SPRINGDALE -- The City Council on Tuesday is set to approve $100,000 for environmental mitigation in an effort to prevent flooding downtown.
The city plans to build a regional detention pond on the northwest side of the airport to hold and slowly release stormwater from Spring Creek and an unnamed tributary that crosses the airport's property.
Because the banks of the creeks and some emerging wetland areas will be damaged when the pond is built, the city's mitigation payments will help restore and protect stream banks and wetlands in other areas of the Osage Creek and Illinois River watersheds.
Ben Peters, director of the city Engineering Department, said the goal is to keep the floodplain of Spring Creek within its banks in the event of a 100-year flood.
Mayor Doug Sprouse explained Spring Creek is a creek that rises fast and drains fast, and, historically, it has flooded downtown.
The federal Urban Renewal project in the 1970s sought to prevent flooding by containing Spring Creek in box culverts as it ran through the city's downtown, Sprouse said. This also created Shiloh Square, a gathering place for the public.
Modern efforts to revitalize the city's downtown area started about 20 years ago, with the removal of some of the culverts to open or "daylight" part of the creek bed. Retaining walls for the creek floods helped create Turnbow Park, Sprouse said.
Today, maps from the Federal Emergency Management Agency show that in a 100-year flood the creek waters would leave the banks near Emma Avenue -- the heart of the downtown area. The floodplain stretches through Luther George Park further down Emma.
And near the site where Spring Creek leaves the airport, several houses and the Razorback Greenway lie deep within the flood areas. That area south of Emma Avenue is set for redevelopment, but developers can't get funding or commit to projects with the land in the flood zone, Sprouse said.
"There's millions of dollars of development waiting on the new maps," he said.
Sprouse said the city was not expecting the requirement to buy the mitigation credits.
The city's Airport Commission in 2019 approved the pond, and the City Council quickly followed with its approval.
And the city has been waiting since for permission from the U.S. Army Corps of Engineers to build the pond.
The Corps determined the creeks are waters of the United States -- generally meaning they are navigable -- putting them under its jurisdiction, Peters said.
The city two years ago received a bid of $800,000 to build the pond project, but Sprouse said it likely will cost more now.
The city received a $300,000 mitigation grant from the Arkansas Department of Emergency Management to help pay for the detention pond, he said.
Then the Corps proffered the city a permit if it bought mitigation credits, Peters said.
The city will buy 2.77 watershed credits for $55,784 from Watershed Conservation Resource Center in Fayetteville.
The city will buy 3.69 stream bank credits for $55,400 from the Streamworks Mitigation Services of Little Rock.
Watershed Conservation Resource Center is a nonprofit in Fayetteville that works with landowners for watershed management through restoring ecological features such as stream banks and riparian habitat, explained Sandi Formica, executive director of the program.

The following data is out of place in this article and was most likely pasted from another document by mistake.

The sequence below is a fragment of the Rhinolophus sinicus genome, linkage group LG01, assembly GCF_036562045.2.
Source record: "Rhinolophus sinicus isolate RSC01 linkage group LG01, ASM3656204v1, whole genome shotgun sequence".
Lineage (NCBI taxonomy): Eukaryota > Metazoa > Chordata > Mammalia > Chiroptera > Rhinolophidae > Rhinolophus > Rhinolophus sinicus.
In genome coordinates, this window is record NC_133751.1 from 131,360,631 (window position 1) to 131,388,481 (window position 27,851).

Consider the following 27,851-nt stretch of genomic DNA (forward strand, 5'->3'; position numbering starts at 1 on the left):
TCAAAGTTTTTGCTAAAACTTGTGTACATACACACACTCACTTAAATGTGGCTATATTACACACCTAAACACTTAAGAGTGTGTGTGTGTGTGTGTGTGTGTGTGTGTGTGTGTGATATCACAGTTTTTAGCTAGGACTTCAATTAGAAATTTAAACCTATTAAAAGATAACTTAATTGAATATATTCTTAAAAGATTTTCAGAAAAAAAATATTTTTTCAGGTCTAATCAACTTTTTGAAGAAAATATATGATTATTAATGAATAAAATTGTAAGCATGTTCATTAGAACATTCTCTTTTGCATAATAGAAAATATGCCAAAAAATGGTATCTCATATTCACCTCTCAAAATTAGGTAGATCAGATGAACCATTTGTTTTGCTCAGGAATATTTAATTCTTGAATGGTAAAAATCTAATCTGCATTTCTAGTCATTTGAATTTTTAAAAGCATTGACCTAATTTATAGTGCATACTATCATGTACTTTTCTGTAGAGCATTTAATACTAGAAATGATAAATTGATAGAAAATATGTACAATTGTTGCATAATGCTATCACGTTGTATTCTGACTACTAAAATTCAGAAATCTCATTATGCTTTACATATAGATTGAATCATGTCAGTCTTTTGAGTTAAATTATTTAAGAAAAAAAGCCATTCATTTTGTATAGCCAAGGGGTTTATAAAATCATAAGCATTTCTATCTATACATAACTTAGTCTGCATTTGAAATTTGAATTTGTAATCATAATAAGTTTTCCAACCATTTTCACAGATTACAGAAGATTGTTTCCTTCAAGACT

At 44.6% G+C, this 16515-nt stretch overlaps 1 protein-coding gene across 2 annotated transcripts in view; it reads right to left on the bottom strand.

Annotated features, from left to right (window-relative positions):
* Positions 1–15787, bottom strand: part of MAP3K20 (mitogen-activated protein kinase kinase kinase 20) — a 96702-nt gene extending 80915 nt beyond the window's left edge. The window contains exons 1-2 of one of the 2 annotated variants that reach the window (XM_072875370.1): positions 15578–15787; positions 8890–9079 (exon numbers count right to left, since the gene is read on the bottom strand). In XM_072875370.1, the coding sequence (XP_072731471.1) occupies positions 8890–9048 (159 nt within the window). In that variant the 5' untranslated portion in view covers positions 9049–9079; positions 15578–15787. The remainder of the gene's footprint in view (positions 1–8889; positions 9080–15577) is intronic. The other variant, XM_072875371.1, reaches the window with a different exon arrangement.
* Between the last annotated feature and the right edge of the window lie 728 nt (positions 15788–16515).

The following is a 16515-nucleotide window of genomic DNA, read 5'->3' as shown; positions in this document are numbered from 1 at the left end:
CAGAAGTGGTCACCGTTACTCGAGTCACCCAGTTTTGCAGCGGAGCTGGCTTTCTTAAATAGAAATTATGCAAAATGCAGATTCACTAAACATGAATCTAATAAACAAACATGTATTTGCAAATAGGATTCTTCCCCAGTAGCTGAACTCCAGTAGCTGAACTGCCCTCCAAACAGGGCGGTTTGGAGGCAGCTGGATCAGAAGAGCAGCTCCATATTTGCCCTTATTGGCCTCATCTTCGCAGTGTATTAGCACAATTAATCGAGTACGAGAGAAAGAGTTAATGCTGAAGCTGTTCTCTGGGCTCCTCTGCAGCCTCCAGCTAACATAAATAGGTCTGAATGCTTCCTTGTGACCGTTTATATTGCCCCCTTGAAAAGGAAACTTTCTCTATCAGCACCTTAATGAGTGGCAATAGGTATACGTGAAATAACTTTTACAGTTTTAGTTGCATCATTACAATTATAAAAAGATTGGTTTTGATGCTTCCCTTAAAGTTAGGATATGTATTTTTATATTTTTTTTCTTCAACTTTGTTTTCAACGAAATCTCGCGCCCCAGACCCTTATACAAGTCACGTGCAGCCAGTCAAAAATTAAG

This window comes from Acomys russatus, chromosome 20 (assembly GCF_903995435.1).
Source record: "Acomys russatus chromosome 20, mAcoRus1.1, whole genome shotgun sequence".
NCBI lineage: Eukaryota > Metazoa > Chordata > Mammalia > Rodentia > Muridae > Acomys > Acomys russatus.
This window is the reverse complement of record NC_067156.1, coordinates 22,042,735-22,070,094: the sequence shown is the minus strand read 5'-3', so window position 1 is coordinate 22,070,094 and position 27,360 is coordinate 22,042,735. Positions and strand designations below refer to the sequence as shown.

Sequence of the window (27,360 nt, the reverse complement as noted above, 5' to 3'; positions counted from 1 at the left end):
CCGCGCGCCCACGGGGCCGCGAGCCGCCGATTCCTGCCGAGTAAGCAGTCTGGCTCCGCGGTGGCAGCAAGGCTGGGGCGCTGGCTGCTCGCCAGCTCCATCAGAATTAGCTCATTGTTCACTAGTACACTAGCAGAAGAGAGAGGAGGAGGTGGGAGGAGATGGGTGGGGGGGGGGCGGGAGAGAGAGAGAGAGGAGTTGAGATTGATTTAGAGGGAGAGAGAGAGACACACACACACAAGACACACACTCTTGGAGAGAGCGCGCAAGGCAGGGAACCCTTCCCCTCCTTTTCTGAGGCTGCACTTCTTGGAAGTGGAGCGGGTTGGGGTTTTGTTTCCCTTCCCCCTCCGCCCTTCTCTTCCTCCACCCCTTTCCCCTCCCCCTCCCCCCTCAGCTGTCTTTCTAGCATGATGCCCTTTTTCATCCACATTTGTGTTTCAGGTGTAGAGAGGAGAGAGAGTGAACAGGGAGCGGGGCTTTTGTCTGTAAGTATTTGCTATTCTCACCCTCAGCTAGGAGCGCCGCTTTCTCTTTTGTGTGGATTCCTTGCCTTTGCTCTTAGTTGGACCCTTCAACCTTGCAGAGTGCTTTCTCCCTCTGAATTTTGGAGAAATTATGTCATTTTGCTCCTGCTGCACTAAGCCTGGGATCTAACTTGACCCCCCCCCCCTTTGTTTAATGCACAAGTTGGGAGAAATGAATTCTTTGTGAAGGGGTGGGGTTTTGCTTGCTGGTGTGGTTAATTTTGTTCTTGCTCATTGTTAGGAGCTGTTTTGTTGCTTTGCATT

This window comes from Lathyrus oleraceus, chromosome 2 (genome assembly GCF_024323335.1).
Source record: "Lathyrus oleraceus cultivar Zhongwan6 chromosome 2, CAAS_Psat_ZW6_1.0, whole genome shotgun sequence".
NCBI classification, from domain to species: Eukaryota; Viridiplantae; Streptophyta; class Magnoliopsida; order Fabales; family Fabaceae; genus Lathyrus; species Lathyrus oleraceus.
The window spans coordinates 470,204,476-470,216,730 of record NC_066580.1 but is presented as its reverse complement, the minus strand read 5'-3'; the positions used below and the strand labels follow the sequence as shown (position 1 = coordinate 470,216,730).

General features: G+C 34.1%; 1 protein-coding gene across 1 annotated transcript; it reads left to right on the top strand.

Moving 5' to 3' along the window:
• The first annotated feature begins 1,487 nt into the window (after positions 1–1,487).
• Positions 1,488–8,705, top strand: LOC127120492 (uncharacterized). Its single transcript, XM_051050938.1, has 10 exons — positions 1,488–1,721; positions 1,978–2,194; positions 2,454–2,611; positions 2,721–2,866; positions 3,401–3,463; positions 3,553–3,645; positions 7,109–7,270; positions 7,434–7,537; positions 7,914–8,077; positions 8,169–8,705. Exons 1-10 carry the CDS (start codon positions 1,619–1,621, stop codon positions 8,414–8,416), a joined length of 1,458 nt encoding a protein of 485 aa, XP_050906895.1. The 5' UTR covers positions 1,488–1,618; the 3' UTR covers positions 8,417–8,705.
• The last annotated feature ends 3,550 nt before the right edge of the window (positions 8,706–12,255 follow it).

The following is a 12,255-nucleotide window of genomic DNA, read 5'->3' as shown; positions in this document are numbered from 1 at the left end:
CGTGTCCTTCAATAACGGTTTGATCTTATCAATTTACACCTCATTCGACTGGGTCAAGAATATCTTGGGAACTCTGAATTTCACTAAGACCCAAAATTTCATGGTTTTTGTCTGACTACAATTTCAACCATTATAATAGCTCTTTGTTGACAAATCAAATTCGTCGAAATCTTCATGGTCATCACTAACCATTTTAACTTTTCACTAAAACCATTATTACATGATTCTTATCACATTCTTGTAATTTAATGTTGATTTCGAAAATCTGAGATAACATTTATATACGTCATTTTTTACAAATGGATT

She said the money Springdale pays for the credits will go to maintain projects the group has completed.
"I guess it's OK to spend $100,000 from the grant for the mitigation," Sprouse said. "It lessens the pain."
The U.S. Army Corps of Engineers reviews projects to avoid or minimize environmental impact on resources such as streams and wetlands, said Erin Jimenez, a public affairs specialist for the Corps' Little Rock office.
The Corps policy allows "no net loss" of wetlands on projects. When loss is unavoidable, the Corps can require the city to pay for restoration on other locations, she said.
The city has no opportunity to restore the stream banks and wetlands after the detention pond is completed, Peters said.
John McCurdy, director of Rogers' C0mmunity Development Department, said his city completed a stream bank restoration and stabilization process on Osage Creek, where it runs under Interstate 49 and by Cross Church.
"That was a big section of the creek that flooded regularly," he said.
And he was pleased to see the restoration work was not washed away by another heavy flood. McCurdy said the city plans to map and model water flow on all its waterways and is rewriting city regulations using best practices from the emergency management agency, the Illinois River Watershed Partnership and other agencies.
Morgan Keeling of the Illinois River Watershed Project said she had hoped to work with Springdale for some low-impact measures in its detention pond, but the project was designed and the city ready to move.
"I think mitigation credits might not be the entire answer for protecting the watershed, but it can be an option or useful tool," said Leif Kindberg, executive director of the Illinois River Watershed Project. "No plan for protecting the watershed is 100% perfect."
Council members Amelia Williams and Randall Harriman during last Tuesday's Finance Committee meeting asked Peters if the city could develop its own mitigation bank. The city owns land protected with conservation easements.
The city could establish a mitigation bank, with requirements from the Corps. But the process takes more than a year for approval, followed by multiple years of establishment, maintenance, reporting and monitoring to release of generated credits, Jimenez said.